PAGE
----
Capitol dome collapses (politically)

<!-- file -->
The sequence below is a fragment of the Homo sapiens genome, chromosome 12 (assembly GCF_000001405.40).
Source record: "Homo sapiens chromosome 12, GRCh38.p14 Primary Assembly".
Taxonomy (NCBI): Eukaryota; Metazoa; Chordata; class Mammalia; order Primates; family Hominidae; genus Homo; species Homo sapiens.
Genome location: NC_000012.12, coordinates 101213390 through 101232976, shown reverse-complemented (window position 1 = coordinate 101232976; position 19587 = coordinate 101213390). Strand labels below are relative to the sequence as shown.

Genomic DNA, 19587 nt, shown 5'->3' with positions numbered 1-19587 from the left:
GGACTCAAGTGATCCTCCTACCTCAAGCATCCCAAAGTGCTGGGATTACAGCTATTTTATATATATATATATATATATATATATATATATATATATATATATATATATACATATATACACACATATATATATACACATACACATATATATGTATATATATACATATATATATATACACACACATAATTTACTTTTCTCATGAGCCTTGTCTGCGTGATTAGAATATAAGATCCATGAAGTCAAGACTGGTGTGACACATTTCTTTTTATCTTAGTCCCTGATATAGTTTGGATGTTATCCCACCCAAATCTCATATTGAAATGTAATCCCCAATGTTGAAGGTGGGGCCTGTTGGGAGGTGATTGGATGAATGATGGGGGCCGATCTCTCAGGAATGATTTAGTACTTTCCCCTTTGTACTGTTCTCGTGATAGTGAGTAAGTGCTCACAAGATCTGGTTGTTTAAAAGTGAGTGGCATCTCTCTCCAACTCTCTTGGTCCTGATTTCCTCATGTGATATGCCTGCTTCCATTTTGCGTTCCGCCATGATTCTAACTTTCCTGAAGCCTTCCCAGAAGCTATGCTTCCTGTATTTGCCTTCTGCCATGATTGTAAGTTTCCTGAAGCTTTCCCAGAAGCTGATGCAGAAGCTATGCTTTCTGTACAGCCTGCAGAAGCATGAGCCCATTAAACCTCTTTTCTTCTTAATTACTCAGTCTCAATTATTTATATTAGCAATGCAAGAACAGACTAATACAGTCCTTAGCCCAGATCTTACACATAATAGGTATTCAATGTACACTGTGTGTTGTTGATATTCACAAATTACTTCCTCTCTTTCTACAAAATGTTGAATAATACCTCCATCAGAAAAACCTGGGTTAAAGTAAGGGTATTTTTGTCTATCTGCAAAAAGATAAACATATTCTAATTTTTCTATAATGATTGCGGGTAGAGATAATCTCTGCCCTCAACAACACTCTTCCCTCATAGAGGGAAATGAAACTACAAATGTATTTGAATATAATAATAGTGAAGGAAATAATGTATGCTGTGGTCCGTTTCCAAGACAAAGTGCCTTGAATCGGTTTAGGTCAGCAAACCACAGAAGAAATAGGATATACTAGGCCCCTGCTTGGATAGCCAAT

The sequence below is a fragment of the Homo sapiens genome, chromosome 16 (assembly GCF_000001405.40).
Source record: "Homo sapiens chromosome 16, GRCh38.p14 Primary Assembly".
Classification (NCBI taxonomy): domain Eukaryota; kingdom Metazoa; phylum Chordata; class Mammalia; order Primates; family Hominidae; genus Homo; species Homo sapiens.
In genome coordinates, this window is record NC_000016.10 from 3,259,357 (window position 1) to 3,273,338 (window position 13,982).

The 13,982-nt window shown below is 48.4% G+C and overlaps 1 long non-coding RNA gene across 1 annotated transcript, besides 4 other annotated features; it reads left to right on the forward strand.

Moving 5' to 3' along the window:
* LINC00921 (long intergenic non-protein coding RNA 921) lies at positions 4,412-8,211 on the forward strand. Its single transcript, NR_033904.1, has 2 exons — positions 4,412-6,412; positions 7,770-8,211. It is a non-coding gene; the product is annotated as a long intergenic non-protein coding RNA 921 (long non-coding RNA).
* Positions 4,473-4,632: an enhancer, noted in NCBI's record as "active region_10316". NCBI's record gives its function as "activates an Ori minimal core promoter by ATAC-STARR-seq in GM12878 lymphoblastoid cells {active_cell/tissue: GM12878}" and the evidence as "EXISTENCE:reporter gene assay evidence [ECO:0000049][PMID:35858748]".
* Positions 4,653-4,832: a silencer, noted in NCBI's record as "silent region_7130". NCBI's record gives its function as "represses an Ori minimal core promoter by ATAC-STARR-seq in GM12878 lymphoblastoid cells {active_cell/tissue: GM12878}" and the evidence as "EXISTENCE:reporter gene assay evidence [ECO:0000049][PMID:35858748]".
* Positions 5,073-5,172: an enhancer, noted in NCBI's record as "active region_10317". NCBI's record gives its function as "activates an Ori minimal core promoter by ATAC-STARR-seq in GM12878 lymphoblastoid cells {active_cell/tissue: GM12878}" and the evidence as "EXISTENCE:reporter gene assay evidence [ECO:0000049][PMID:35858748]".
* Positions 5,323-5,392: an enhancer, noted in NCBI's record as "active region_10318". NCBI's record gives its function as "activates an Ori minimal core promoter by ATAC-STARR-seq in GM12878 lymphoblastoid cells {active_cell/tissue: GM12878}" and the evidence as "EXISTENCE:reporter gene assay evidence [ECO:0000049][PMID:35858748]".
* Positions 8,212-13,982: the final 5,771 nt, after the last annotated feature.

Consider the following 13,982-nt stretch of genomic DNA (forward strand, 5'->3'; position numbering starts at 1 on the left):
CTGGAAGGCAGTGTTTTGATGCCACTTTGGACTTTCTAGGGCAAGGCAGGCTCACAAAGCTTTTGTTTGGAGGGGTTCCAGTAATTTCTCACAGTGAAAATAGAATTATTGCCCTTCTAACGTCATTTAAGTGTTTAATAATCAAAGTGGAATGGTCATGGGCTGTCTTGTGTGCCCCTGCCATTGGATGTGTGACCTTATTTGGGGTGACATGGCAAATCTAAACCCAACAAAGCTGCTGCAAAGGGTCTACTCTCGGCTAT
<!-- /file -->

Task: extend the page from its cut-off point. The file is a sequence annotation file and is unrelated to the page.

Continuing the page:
AUSTIN ‘ Hardly had the Legislature left town before the dome of the capitol collapsed’politically speaking. As lawmakers returned to Hometown, Texas to bask in the glory of what they had done or take heat for what they had not done, no one expected any big political news sooner than July. That big news, no real secret, would be the announcement by Laredo Democrat Tony Sanchez that he had definitely decided to seek his party’s nomination for the run for governor against incumbent Republican Rick Perry. Of course, former University of Texas football star Marty Akins also will be seeking that spot on the ballot opposite Perry. The probable shape of the governor’s race, however, is old news. The figurative dome collapse came on June 5, with the surprise announcement by acting Lt. Gov. Bill Ratliff that he would not run for a full term as presiding officer of the Senate, arguably the most powerful elected office in the state. Ratliff said, in so many words, that he just did not want to go through what it takes to run a political campaign these days. Two of those things are being able to raise a lot of money and having an affinity for TV sound bites. The dust raised by Ratliff’s dome tumbling announcement, coming only 10 days after he said he would run for a full term, has not settled yet. In short order, Republican Sen. David Sibley of Waco said he would run for the job. So did Texas Supreme Court Justice Greg Abbott, also a Republican. Sibley, 53, just barely lost to Ratliff last December when the Senate elected its acting presiding officer after Perry moved to the Governor’s Mansion. Abbott, 43, has been on the state’s highest court since being appointed by Gov. George W. Bush in 1995. Land Commissioner David Dewhurst, though he has not officially said so, also is expected to wade into the Republican primary battle. Then, whoever comes out on top in the spring 2002 election likely will face Democrat John Sharp in the November general election. So what does it all mean’ For one thing, it shows the power of the office. Power abhors a vacuum. In addition to being the person who runs the 31-member Senate, the lieutenant governor oversees the Legislative Budget Board. Another thing all this scrambling means is that Texans are in for one of the spiciest political seasons they have seen for a long time. No matter who wins the primary, it’ll be the hottest governor’s contest since the man who is now our President defeated incumbent Democrat Ann Richards. It’ll be the wildest lieutenant governor’s race in memory. Exact change only, please If you’ll be visiting any prison units in Texas after Aug. 1 and think you might get thirsty for a vending machine beverage, better have change available. To guard against inmates getting any prohibited folding money, the Department of Criminal Justice is barring paper currency from prison. Visitors will only be allowed to enter with coins, and no more than $20 at that. The problem, the agency says, is that friends and family members of prisoners have been known to smuggle $20 bills to inmates. One way, they say, is by exchanging a contraband bill through a lingering kiss.

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